- The Anti-Splash Spray Volume Sprayhead™ (2006) was the first volume-controlled sprayhead. The technology has been adopted by a number of major faucet companies, including which has patented its own competing technology.
- The Ashfield™ lavatory faucet (2007) – the first-ever bathroom sink faucet to receive the EPA's WaterSense® label.
Pfister faucets have received more design awards at international design competitions than we can reasonably list. Just since 2012 it was awarded ADEX Platinum or Gold awards for the following faucet designs:
The ADEX award for design excellence, sponsored by the Design Journal, is the largest awards program for product and project design in the architecture and interior design industries.
Faucet Brand by Price Range
|$0 - $200
|$201 - $400
|$401 - $600
|$601 - $800
|$801 - $1,000
Pfister faucets are part of collections that may include showers, tub fillers, accessories (towel bars, soap dispensers, robe hooks, etc.), even cabinet drawer handles and console vanities. Selecting items from within a collection ensures stylistic coordination among the various elements of a bathroom and, to a lesser extent, the kitchen.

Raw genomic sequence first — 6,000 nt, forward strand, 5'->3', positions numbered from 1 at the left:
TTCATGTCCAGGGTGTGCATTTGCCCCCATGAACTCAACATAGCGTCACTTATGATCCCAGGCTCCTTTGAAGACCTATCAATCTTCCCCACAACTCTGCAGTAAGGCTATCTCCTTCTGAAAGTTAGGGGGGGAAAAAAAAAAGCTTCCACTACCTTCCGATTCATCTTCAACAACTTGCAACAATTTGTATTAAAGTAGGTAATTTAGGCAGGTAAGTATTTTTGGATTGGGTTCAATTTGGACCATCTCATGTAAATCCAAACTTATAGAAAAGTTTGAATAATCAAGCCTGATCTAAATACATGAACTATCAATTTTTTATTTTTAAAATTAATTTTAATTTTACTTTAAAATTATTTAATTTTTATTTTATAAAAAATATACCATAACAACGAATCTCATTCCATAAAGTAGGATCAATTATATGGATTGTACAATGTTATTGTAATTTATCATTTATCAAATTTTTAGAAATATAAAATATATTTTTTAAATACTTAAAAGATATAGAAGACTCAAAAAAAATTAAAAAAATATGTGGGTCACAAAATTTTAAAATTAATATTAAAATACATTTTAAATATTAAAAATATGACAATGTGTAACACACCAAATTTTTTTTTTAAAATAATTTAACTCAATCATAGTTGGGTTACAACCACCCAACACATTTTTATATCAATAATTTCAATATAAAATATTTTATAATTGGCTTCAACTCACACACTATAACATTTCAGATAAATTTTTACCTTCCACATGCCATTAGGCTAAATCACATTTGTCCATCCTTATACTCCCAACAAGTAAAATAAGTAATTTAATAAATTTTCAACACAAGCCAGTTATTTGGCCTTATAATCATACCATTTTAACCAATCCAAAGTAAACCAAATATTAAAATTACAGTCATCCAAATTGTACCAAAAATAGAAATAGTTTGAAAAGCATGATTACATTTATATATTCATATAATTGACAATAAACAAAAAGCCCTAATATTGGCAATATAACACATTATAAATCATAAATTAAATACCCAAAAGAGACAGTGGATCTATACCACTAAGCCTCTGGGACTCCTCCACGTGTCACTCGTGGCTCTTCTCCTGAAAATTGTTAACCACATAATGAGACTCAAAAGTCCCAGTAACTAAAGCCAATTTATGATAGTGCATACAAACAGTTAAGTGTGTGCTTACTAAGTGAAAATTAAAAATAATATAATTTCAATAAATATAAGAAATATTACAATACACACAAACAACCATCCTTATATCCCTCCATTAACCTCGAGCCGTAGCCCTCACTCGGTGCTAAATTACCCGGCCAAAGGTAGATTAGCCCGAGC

The faucets are still designed mostly in California by Pfister's design team that, according to the company, "includes artists and engineers and lots of smart folks who bring their own unique brand of passion and personality to work every day."
Most faucet designs are in traditional North American motifs with gentle, sweeping curves, in contrast to the angular, more industrial look of popular North-European designs. However, if angular and industrial is your preferred aesthetic, the Pfister lineup includes a few Euro-style faucets as appealing as any European brand, and usually a lot less expensive.
Custom Design Service: If the company's stock designs are not unique enough for your new hotel, golf resort, or casino, Pfister's Custom faucet Solutions team will craft a new design just for your project. Figure on a minimum purchase of 300 faucets, however, to make it cost-feasible.
Some Pfister kitchen faucets are stainless steel, but most of the Pfister line is good quality lead-free brass. Brass is the traditional faucet material. It is strong enough to resist damage from water pressure but fairly easy to mold and shape. It is also hygienic. Brass is an alloy of copper and zinc. Copper kills micro-organizms on contact even more than 100 years after being first installed and even if heavily tarnished.